Discover, Organize, Analyze, Synthesize, Authenticate, Predict, Publish Teachers and students approach learning as an interactive process, with the students challenged to attain mastery as they gain skills in each academic discipline. Working in a collaborative environment, students acquire discipline and focused study habits, communication skills, creative problem-solving, critical thinking, and the self-confidence to implement these in any situation.  Using blended learning as well as other software and web-based programs, The Olympia schools employs technology to differentiate lessons according to student learning styles and to enhance the presentation of material and allow for more effective organizational and note-taking strategies

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Extended Learning Labs (ELL weeks)

Three times a year between terms, students engage in extended learning labs that take them out of the classroom for an extended period of time. These experiences bring together theory and practice and allow students to partake in real-world project design, implementation, and reflection. Coursework throughout the term prepares students for these experiences, and immerse themselves in a richer understanding of the world around them. From our Physics students spending time at the hydroelectric plant to our literature and history students partaking in cultural events and performances, Olympia students learn project management skills and produce meaningful and relevant work. The outcomes of these weeks may take many forms. Multi-media and technology skills are needed should they choose to create a documentary film, TED talk, public service announcement, or an interactive time-line or on-line textbook. Analytic writing skills are needed for the research paper with data analysis and extrapolation, journalism pieces, or debates. And creative design techniques are mastered as students create and execute experiments, produce instruction manuals, build models or museums, or creatively write poetry, scripts, short fiction, or one-act plays.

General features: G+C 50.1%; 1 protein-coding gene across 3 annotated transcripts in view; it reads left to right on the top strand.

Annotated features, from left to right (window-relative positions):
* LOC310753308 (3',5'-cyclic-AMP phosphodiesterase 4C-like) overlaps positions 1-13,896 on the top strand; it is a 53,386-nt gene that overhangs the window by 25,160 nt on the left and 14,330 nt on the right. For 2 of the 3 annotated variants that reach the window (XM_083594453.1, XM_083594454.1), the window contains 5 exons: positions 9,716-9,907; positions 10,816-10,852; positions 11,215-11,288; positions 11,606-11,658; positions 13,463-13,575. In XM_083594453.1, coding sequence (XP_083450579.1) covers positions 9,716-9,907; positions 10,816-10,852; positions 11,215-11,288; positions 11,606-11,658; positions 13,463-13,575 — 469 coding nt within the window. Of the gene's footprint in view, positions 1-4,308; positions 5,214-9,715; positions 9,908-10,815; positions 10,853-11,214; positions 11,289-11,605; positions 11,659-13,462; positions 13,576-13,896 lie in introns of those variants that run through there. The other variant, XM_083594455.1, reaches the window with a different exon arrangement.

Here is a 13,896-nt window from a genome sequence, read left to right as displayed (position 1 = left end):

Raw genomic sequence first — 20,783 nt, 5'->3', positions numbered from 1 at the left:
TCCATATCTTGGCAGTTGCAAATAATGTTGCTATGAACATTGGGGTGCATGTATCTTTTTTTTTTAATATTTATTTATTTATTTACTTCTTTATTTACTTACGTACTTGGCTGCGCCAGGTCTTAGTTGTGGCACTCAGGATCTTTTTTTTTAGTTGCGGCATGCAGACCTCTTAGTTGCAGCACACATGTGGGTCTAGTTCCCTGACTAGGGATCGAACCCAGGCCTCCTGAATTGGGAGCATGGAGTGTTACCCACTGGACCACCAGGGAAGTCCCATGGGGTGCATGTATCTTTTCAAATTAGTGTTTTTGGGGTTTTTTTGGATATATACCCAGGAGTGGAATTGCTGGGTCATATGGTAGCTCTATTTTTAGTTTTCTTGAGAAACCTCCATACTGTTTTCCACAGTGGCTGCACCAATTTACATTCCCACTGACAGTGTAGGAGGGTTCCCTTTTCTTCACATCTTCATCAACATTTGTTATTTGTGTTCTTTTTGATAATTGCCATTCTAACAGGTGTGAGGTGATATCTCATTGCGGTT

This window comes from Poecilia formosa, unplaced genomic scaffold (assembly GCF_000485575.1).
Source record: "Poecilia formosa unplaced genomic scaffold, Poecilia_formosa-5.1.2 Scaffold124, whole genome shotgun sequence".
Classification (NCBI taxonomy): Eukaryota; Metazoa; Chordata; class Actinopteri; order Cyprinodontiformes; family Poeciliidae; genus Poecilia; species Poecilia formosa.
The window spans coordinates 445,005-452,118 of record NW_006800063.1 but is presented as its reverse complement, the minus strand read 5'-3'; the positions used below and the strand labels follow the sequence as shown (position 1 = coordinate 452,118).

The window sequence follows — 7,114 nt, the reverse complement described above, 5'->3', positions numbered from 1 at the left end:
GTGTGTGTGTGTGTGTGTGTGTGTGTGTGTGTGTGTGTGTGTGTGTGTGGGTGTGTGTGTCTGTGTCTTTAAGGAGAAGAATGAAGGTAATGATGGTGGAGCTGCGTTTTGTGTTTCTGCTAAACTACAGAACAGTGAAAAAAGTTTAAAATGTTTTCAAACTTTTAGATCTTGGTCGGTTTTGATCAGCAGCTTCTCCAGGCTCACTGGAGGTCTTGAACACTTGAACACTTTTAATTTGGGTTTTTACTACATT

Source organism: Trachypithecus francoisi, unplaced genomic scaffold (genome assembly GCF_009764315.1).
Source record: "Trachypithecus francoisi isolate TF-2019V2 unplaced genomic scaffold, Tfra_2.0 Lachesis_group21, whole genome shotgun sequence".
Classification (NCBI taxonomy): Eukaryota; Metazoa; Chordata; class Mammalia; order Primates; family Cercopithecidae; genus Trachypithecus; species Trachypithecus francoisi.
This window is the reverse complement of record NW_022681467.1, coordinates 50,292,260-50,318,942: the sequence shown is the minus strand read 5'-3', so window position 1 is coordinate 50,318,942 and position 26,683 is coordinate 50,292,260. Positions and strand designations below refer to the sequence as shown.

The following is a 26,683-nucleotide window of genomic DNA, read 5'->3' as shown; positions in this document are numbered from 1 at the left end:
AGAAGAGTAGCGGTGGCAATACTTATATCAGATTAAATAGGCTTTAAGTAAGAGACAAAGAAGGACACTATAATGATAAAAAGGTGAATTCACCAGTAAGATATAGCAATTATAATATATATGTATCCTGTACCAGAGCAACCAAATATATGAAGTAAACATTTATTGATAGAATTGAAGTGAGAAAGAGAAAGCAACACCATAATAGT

How do students achieve academic success?